May 23, 2018

KEY LARGO — Key Largo Wastewater Treatment District commissioners last week approved $1.2 million in capital improvement projects for the main plant, discussed debt reduction and employee pension packages, and geared up for hurricane season.

Commissioners voted 4-0 to approve the $1.2 million bid proposal from Reynolds Construction for work on the central treatment plant. Commissioner Andy Tobin did not attend the meeting.

Among the projects are headworks bypass piping to replace corroded pipes, replacement of two pressurized tanks and building a bridge to the third main sequence batch reactor treatment tank.

District engineer Ed Castle negotiated nearly $55,600 in savings with the vendor, but the proposal is still higher than the district’s original estimate of $800,000, due in part to enhancements sought by the district.

Lodging, bonds and insurance, and per diem costs also drove up the price, according to Castle.

General Manager Peter Rosasco reported that $3,333,333 in state Department of Environmental Protection Stewardship Funds provided to the district must be used for capital improvement projects rather than paying down debt, despite a request by the district to use the money for such purposes.

The district’s current debt from building Key Largo’s centralized wastewater treatment system is a little more than $38 million.

A solar panel installation project to provide shade over the plant’s chlorine contact basin is to receive $91,739 of the DEP funding. Rosasco said the remaining funds could be used on other projects.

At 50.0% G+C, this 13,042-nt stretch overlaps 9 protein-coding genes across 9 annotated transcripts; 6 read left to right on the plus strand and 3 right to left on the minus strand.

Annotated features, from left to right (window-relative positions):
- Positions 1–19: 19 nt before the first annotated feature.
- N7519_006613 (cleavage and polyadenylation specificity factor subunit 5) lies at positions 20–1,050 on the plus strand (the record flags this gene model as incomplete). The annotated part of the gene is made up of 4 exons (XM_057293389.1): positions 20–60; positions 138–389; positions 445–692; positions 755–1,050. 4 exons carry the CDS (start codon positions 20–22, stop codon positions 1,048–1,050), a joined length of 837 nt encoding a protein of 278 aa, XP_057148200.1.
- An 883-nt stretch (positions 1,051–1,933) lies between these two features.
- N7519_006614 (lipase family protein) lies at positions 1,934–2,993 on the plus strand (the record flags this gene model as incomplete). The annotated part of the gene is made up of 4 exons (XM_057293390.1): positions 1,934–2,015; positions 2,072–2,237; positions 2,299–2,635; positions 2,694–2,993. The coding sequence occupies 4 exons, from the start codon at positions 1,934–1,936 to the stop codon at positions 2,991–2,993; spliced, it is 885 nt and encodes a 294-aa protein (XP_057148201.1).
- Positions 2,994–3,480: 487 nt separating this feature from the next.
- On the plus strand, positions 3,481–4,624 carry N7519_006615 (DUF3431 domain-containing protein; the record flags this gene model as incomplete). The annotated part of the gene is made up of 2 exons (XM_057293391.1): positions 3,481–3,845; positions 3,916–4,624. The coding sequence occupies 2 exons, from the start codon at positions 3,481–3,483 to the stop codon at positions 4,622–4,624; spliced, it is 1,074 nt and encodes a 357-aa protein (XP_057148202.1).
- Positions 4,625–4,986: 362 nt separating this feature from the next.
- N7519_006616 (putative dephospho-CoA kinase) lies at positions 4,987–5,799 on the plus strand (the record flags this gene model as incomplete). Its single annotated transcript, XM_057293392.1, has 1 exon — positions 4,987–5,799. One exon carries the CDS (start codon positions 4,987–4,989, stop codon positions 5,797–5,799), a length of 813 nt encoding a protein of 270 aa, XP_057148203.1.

“We have options, and one of them is to bring forward projects, which is a good option,” he said. “The list that Ed [Castle] and I are working on now tallies $4.6 million, and it’s not even complete.”

The district is using $1 million this year from an interlocal agreement with the county for debt payment. Next year, the reimbursement from the county will increase to $2,125,000.

Commissioner Robby Majeska asked that the district apply DEP Stewardship money to the main plant projects.

“I’d rather spend the money from DEP on this than solar,” he said.

In preparation for the start of hurricane season on June 1, the district’s emergency response plan has been fleshed out from its original boiler-plate status, according to Rosasco.

“This is now the district’s specific plan, and it’s tailored to fit. After having managed during [Hurricane] Irma, this is a good solid plan,” he said.

A practice drill and final review will be scheduled before its implemented.Hurricanes, floods, fires, power outages and chemical disasters have been considered.

“We have a very hardened system and have a better plan in place. Communication is as important as anything,” Rosasco said.

During the meeting, commissioners approved the purchase of 16 APX 4000 Motorola handheld radios to increase day-to-day efficiencies within the maintenance and field departments and to ensure communication following a disaster. The cost for 15 radios is approximately $69,267, but one more was added for use at the main plant.

In other action, staff brought back requested research into the Florida Retirement System. The district’s annual pension plan contribution would be $219,709, or could be reduced to $159,709 if the general manager’s and the commissioners’ plans are excluded.

The district budgeted $81,528 for this year’s retirement plan, so the increased amount would need to be added to the upcoming proposed budget, according to staff.

Commissioner Sue Heim has been a proponent of bringing this program forward.

“I don’t think our present retirement system is robust enough,” she said.

Current employees would be grandfathered into the existing plan if they choose, while new employees would be required to sign with FRS.

“As a manager, having this in the tool belt helps with recruitment and retention,” Rosasco said. “It’s a good retention tool and provides stability for an individual as they reach retirement age.”

Commissioner Steve Gibbs recommended polling employees about their preference before final approval.